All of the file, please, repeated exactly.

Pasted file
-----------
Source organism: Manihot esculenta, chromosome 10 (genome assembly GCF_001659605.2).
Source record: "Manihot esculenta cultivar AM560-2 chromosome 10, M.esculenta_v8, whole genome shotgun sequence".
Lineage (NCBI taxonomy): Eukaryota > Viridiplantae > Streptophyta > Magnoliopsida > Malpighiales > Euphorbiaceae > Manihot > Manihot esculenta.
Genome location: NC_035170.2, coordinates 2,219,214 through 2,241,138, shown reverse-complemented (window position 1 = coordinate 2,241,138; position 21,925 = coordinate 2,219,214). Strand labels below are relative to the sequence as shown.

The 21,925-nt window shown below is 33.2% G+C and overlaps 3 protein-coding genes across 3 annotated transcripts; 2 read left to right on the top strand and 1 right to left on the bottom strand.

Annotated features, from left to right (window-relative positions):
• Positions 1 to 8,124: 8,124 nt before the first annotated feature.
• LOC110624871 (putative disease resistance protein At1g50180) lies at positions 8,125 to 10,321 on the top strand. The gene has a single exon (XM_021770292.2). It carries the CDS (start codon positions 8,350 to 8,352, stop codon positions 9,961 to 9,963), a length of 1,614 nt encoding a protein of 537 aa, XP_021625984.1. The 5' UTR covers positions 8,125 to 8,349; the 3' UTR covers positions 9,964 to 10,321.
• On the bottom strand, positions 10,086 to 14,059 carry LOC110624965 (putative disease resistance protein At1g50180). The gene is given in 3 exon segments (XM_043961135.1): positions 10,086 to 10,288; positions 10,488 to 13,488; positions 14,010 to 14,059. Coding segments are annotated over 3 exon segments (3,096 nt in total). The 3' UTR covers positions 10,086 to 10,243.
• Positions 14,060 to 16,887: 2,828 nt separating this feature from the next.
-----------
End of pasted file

Source organism: Manihot esculenta, chromosome 10 (genome assembly GCF_001659605.2).
Source record: "Manihot esculenta cultivar AM560-2 chromosome 10, M.esculenta_v8, whole genome shotgun sequence".
Lineage (NCBI taxonomy): Eukaryota > Viridiplantae > Streptophyta > Magnoliopsida > Malpighiales > Euphorbiaceae > Manihot > Manihot esculenta.
Genome location: NC_035170.2, coordinates 2,219,214 through 2,241,138, shown reverse-complemented (window position 1 = coordinate 2,241,138; position 21,925 = coordinate 2,219,214). Strand labels below are relative to the sequence as shown.

The 21,925-nt window shown below is 33.2% G+C and overlaps 3 protein-coding genes across 3 annotated transcripts; 2 read left to right on the top strand and 1 right to left on the bottom strand.

Annotated features, from left to right (window-relative positions):
• Positions 1 to 8,124: 8,124 nt before the first annotated feature.
• LOC110624871 (putative disease resistance protein At1g50180) lies at positions 8,125 to 10,321 on the top strand. The gene has a single exon (XM_021770292.2). It carries the CDS (start codon positions 8,350 to 8,352, stop codon positions 9,961 to 9,963), a length of 1,614 nt encoding a protein of 537 aa, XP_021625984.1. The 5' UTR covers positions 8,125 to 8,349; the 3' UTR covers positions 9,964 to 10,321.
• On the bottom strand, positions 10,086 to 14,059 carry LOC110624965 (putative disease resistance protein At1g50180). The gene is given in 3 exon segments (XM_043961135.1): positions 10,086 to 10,288; positions 10,488 to 13,488; positions 14,010 to 14,059. Coding segments are annotated over 3 exon segments (3,096 nt in total). The 3' UTR covers positions 10,086 to 10,243.
• Positions 14,060 to 16,887: 2,828 nt separating this feature from the next.